New Jersey Democratic Sen. Robert Menendez’s public corruption trial is set to begin Wednesday in Newark, New Jersey. The senator has been indicted on federal corruption charges linked to gifts prosecutors alleged were given to him by  Florida doctor Salomon Melgen, his longtime friend, in return for political favors.

Prosecutors suggested that the two men’s relation was a "corrupt pact" in which Melgen provided Menendez with expensive vacations and campaign donations in exchange for the senator helping Melgen in several disputes with government officials.

The case would likely have a major political impact since it's the first time in nearly four decades, a sitting U.S. senator has been indicted. Menendez was indicted in 2015, the New York Times reported.

The trial is scheduled to take place more than two years after charges had been initially filed against the senator and his alleged co-conspirator, Dr. Salomon Melgen.

Menendez, a longtime Congressman was appointed to the Senate in 2006 and the allegations started soon after his election. Menendez was elected to the Senate when then Sen. Jon Corzine was elected as New Jersey’s governor. Menendez served the remainder of Corzine’s term and also has been re-elected two more times since. He served as Chairman of the Senate Foreign Relations Committee in the 113th Congress since 2006. In April 2015, after the indictment, Menendez temporarily stepped down from his position in order to fight the charges, according to his biography on the Senate government website.

After the allegations began in 2006, Melgen’s defense attorneys claimed that the doctor only acted out of his friendship with the senator and as his supporter. It was alleged that Melgen paid for flights as Menendez flew on a private jet to and from his Dominican Republic villa for weekend getaways. Prosecutors also said that Melgen donated hundreds of thousands of dollars to Menendez’s campaign funds, legal defense funds and to political action committees that supported the senator, according to court documents, the Washington Post reported.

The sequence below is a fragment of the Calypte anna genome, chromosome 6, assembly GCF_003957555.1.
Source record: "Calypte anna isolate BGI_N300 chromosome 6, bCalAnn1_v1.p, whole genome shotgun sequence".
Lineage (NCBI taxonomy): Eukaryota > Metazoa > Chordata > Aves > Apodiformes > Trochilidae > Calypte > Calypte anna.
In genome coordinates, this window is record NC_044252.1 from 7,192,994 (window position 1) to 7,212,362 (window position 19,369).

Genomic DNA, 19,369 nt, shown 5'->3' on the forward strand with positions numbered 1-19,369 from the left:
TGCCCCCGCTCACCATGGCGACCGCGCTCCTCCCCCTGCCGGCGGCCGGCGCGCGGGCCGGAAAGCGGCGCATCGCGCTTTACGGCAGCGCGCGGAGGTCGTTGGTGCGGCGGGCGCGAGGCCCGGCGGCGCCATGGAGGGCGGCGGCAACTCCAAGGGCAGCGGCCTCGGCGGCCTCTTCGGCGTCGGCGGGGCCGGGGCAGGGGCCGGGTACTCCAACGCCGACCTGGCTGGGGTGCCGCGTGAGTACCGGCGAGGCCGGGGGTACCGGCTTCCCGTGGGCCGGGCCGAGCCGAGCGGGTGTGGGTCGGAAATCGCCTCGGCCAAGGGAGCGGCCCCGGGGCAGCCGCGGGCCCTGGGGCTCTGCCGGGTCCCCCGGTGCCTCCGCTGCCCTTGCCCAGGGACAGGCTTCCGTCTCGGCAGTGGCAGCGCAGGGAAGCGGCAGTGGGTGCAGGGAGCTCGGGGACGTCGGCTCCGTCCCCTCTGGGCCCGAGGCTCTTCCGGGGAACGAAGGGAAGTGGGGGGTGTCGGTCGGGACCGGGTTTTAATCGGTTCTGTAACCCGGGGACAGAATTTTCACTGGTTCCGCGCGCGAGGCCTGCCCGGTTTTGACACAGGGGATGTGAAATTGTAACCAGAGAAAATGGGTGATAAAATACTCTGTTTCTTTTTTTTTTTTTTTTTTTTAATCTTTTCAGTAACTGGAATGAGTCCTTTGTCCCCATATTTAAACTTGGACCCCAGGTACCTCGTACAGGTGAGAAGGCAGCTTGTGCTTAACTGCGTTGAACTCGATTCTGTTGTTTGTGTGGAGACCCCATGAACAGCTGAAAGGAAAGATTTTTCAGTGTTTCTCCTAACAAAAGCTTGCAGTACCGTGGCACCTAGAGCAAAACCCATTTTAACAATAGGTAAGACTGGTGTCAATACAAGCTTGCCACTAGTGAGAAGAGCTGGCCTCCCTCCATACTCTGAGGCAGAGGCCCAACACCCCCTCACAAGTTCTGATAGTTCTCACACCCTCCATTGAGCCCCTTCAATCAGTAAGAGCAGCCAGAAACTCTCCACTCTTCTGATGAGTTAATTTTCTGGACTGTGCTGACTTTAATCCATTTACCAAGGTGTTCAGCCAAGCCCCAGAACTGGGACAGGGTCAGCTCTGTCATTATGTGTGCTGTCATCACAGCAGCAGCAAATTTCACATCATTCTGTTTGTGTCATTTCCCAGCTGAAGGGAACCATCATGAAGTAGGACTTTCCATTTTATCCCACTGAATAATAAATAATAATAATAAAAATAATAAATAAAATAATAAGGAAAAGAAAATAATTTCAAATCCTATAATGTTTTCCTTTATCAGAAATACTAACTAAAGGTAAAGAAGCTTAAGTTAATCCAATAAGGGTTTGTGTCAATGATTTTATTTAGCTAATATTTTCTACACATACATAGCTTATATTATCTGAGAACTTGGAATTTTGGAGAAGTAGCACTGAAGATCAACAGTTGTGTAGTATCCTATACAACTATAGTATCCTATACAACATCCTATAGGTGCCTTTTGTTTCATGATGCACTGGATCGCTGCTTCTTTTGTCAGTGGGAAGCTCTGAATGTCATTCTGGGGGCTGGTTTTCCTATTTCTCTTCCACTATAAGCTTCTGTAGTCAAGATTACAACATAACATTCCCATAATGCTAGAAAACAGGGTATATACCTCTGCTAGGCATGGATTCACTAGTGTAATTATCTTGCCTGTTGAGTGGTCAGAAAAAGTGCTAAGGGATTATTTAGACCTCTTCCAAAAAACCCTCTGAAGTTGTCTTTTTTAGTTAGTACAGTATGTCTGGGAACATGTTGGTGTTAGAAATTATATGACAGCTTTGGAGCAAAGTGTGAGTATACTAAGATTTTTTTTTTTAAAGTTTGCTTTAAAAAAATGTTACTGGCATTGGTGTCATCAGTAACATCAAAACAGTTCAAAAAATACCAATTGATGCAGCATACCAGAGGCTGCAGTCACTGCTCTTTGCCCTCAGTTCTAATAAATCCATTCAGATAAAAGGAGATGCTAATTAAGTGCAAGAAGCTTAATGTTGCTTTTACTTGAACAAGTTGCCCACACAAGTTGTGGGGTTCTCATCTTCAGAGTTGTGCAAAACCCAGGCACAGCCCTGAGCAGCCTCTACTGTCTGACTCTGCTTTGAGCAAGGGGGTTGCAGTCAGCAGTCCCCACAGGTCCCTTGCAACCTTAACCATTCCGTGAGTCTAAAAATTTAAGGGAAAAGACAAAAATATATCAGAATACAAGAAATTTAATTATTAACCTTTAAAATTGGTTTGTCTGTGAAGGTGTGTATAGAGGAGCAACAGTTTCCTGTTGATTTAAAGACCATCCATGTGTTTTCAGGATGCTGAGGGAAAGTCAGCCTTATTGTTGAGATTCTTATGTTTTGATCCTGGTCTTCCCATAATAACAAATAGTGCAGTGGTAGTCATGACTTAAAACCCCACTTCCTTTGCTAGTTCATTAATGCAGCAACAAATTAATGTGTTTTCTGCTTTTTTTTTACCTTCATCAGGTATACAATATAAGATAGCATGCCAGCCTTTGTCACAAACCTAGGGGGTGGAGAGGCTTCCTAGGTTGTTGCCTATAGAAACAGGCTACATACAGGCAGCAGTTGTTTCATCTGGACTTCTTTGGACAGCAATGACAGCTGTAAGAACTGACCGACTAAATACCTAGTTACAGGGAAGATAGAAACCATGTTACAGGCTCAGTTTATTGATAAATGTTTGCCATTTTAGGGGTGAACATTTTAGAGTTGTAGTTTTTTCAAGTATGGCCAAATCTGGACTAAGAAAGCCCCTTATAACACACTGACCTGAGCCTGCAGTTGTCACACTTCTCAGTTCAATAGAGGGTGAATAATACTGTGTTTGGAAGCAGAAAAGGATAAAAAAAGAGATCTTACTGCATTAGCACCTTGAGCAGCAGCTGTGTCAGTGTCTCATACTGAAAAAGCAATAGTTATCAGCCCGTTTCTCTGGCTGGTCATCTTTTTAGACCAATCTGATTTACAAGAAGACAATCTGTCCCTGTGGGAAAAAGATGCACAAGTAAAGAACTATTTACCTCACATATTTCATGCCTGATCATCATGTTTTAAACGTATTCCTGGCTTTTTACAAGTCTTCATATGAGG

In exchange for the money, prosecutors alleged that Menendez acted in his "official capacity" as a senator in order to help advance the personal and business interests of the doctor.

A 2010 trip to the Dominican Republic that was paid for by Melgen has been at the center of the investigation and it was alleged that when word of that trip was leaked in 2013, Menendez paid back $58,000 to Melgen and claimed it was an "oversight" that he had not paid his friend back earlier, CNN reported.

Menendez was under investigation by the FBI in 2013 after an anonymous tipster reached out to media outlets and the FBI and claimed that the senator had been paying for underage prostitutes while on his trips to the Dominican Republic. Those allegations were proved to be false; however, it sparked the government to look closely into the senator’s relationship with Melgen.

Both Menendez and Melgen have been denying the allegations and have explained that they are just old friends who have exchanged expensive gifts with each other and that the senator was only treating Melgen as any other constituent in need.

"I’m angry and ready to fight," Menendez told his supporters the night of the indictment in April 2015, according to the Washington Post.

"That’s one thing that makes this case interesting: It asks the existential question as to when friendship ends and corruption begins," said Robert Mintz, a former federal prosecutor from the U.S. attorney’s office in Newark, according to the New York Times.

Menendez completed his graduation from St. Peter's College in Jersey City, New Jersey, and received his law degree from Rutgers University. Menendez divorced his first wife, Jane Jacobson, in 2005 and married his second wife, Alicia Mucci in 2013. He has two children with his first wife — daughter Alicia and son Robert.